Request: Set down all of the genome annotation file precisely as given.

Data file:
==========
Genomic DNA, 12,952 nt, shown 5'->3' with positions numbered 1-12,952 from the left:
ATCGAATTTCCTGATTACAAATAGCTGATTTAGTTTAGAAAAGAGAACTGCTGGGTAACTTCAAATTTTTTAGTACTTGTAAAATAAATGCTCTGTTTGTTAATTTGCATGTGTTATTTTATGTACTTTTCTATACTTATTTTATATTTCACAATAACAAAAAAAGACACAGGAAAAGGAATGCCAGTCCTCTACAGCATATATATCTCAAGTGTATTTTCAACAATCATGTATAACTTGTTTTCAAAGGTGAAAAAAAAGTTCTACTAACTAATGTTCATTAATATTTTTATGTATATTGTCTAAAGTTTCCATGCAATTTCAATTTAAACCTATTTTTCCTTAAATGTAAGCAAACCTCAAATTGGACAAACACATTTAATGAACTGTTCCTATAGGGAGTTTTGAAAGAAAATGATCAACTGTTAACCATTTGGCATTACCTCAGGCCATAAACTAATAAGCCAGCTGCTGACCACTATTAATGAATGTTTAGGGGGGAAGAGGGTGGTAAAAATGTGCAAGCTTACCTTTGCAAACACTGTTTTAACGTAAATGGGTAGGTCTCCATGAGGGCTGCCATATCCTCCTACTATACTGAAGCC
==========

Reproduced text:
Genomic DNA, 12,952 nt, shown 5'->3' with positions numbered 1-12,952 from the left:
ATCGAATTTCCTGATTACAAATAGCTGATTTAGTTTAGAAAAGAGAACTGCTGGGTAACTTCAAATTTTTTAGTACTTGTAAAATAAATGCTCTGTTTGTTAATTTGCATGTGTTATTTTATGTACTTTTCTATACTTATTTTATATTTCACAATAACAAAAAAAGACACAGGAAAAGGAATGCCAGTCCTCTACAGCATATATATCTCAAGTGTATTTTCAACAATCATGTATAACTTGTTTTCAAAGGTGAAAAAAAAGTTCTACTAACTAATGTTCATTAATATTTTTATGTATATTGTCTAAAGTTTCCATGCAATTTCAATTTAAACCTATTTTTCCTTAAATGTAAGCAAACCTCAAATTGGACAAACACATTTAATGAACTGTTCCTATAGGGAGTTTTGAAAGAAAATGATCAACTGTTAACCATTTGGCATTACCTCAGGCCATAAACTAATAAGCCAGCTGCTGACCACTATTAATGAATGTTTAGGGGGGAAGAGGGTGGTAAAAATGTGCAAGCTTACCTTTGCAAACACTGTTTTAACGTAAATGGGTAGGTCTCCATGAGGGCTGCCATATCCTCCTACTATACTGAAGCC